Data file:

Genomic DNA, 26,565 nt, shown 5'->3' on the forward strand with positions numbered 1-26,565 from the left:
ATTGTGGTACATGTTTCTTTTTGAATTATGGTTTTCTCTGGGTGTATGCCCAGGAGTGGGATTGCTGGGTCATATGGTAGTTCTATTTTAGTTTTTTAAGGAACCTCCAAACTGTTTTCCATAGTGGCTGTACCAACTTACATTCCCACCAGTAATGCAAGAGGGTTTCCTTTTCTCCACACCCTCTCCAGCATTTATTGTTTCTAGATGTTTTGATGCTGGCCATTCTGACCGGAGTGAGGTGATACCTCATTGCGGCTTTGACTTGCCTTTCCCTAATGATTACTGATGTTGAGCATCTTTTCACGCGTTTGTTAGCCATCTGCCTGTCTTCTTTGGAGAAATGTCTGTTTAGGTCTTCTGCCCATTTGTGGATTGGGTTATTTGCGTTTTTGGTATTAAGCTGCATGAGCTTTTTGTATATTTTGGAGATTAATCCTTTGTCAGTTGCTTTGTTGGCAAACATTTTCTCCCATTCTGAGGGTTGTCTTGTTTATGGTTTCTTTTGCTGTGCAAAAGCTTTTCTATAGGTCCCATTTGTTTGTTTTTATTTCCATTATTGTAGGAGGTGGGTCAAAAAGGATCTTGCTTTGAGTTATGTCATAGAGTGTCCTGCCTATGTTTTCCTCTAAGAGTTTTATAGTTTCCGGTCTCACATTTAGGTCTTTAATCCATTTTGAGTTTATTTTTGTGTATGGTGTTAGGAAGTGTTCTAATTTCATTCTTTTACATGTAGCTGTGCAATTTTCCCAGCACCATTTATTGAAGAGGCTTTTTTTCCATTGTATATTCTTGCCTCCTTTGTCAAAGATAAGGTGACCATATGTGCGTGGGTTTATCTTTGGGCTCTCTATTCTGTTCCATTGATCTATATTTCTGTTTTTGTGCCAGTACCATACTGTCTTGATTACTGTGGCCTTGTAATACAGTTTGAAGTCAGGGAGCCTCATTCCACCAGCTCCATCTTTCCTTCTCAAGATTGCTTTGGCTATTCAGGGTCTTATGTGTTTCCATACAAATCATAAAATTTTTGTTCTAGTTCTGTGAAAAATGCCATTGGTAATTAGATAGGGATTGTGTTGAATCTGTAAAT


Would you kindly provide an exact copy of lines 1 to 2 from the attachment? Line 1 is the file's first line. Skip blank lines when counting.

Genomic DNA, 26,565 nt, shown 5'->3' on the forward strand with positions numbered 1-26,565 from the left:
ATTGTGGTACATGTTTCTTTTTGAATTATGGTTTTCTCTGGGTGTATGCCCAGGAGTGGGATTGCTGGGTCATATGGTAGTTCTATTTTAGTTTTTTAAGGAACCTCCAAACTGTTTTCCATAGTGGCTGTACCAACTTACATTCCCACCAGTAATGCAAGAGGGTTTCCTTTTCTCCACACCCTCTCCAGCATTTATTGTTTCTAGATGTTTTGATGCTGGCCATTCTGACCGGAGTGAGGTGATACCTCATTGCGGCTTTGACTTGCCTTTCCCTAATGATTACTGATGTTGAGCATCTTTTCACGCGTTTGTTAGCCATCTGCCTGTCTTCTTTGGAGAAATGTCTGTTTAGGTCTTCTGCCCATTTGTGGATTGGGTTATTTGCGTTTTTGGTATTAAGCTGCATGAGCTTTTTGTATATTTTGGAGATTAATCCTTTGTCAGTTGCTTTGTTGGCAAACATTTTCTCCCATTCTGAGGGTTGTCTTGTTTATGGTTTCTTTTGCTGTGCAAAAGCTTTTCTATAGGTCCCATTTGTTTGTTTTTATTTCCATTATTGTAGGAGGTGGGTCAAAAAGGATCTTGCTTTGAGTTATGTCATAGAGTGTCCTGCCTATGTTTTCCTCTAAGAGTTTTATAGTTTCCGGTCTCACATTTAGGTCTTTAATCCATTTTGAGTTTATTTTTGTGTATGGTGTTAGGAAGTGTTCTAATTTCATTCTTTTACATGTAGCTGTGCAATTTTCCCAGCACCATTTATTGAAGAGGCTTTTTTTCCATTGTATATTCTTGCCTCCTTTGTCAAAGATAAGGTGACCATATGTGCGTGGGTTTATCTTTGGGCTCTCTATTCTGTTCCATTGATCTATATTTCTGTTTTTGTGCCAGTACCATACTGTCTTGATTACTGTGGCCTTGTAATACAGTTTGAAGTCAGGGAGCCTCATTCCACCAGCTCCATCTTTCCTTCTCAAGATTGCTTTGGCTATTCAGGGTCTTATGTGTTTCCATACAAATCATAAAATTTTTGTTCTAGTTCTGTGAAAAATGCCATTGGTAATTAGATAGGGATTGTGTTGAATCTGTAAAT